I started learning Latin many years ago with an old “Jenney” text that I picked up in a used bookstore. I made it about halfway through the text before I broke down in frustration. When I discovered the Henle Latin series, I was thrilled to find a text with which I could really learn Latin.
Rather than overwhelming a student with vocabulary, Henle I has a vocabulary of only about 500 words. New words are introduced only as the exercises support them, and are used in repetitive expressions. It is better to get through Latin grammar with a small but usable vocabulary than to not get through it at all.
Henle aims for mastery, which he defines as habitual knowledge. I don’t know of another text that really does this. The exercises and readings are extremely well done, varied, and interesting.
These features make Henle the only text I know of that can be used with fifth and sixth graders who have completed Latina Christiana I and II. This is extremely important for educators who are really serious about a classical education, and who want their students to complete Latin grammar before high school. As a high school text, its superior presentation makes it usable with younger students.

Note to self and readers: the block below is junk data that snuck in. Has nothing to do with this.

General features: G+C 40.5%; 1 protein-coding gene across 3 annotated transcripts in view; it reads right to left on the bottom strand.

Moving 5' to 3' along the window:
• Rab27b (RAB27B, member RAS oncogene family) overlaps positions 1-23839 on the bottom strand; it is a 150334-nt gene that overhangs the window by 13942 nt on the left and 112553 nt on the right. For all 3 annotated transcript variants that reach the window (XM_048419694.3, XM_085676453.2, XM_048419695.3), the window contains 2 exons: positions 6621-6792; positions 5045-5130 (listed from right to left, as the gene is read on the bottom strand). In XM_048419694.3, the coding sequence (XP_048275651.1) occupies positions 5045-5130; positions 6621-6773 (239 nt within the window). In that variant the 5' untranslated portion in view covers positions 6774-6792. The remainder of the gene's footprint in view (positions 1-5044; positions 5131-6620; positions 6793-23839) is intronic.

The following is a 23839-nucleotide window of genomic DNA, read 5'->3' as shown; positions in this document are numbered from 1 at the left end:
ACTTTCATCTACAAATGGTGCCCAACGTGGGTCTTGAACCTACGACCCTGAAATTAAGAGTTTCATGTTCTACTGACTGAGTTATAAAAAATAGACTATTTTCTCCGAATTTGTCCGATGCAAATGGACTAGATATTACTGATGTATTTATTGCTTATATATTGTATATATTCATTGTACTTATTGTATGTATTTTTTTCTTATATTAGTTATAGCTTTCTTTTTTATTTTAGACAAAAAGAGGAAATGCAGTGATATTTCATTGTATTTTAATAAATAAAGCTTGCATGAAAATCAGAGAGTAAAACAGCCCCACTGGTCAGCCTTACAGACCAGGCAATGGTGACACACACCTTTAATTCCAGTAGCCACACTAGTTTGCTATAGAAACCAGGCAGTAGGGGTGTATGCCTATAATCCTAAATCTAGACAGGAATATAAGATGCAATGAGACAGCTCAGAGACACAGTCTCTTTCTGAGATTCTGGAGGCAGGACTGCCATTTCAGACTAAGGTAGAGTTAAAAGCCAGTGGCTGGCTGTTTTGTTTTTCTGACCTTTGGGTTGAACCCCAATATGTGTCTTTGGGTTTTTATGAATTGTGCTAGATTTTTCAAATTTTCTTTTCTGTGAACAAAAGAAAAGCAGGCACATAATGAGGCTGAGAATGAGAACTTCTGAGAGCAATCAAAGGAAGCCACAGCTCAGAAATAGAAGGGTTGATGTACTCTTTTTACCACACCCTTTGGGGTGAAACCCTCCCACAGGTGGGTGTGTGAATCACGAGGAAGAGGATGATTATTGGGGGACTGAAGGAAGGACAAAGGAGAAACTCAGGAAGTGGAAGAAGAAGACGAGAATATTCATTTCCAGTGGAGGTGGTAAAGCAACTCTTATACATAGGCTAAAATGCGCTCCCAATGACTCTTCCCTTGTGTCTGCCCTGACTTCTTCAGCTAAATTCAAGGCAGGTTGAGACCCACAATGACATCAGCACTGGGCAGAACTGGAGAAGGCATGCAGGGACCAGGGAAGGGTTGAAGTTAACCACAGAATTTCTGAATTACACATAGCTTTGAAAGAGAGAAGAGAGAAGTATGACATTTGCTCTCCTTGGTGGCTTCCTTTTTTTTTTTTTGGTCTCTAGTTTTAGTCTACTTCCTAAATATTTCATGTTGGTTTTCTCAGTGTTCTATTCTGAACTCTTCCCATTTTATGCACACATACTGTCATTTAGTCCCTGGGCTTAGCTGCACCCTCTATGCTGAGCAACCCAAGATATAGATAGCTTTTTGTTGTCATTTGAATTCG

Henle contains interesting Christian content, and connects Latin to something familiar to the students. It is a Catholic text, but one that is very usable for non-Catholic students. We have taught this book to mixed classes of Catholics and Protestants for a combined 16 years in our cottage schools, and have never had one complaint from a parent or a student.
Father Henle taught Latin for more than 40 years. These texts are the fruit of many years of experience. The military themes associated with the building of the Roman Empire, though out of fashion, are more interesting to students than such substitutes as mythology and everyday Roman life. The conflicts between the Gauls and Romans and the Romans and Christians provide sustained interest throughout the books.
When Martin Cothran, the author of our logic series, began teaching Latin to older students in his cottage school several years ago, I gave him my Henle book and syllabus and said, “You can do this.” I could never have done that with Wheelock, Jenney, Ecce Romani, or any other text with which I am acquainted. Martin had never studied Latin, and yet he has developed a successful Latin program.
I believe Henle is the best text that homeschoolers and Christian schools can use to learn and teach Latin. It’s the next best thing to having a classicist as your own personal tutor.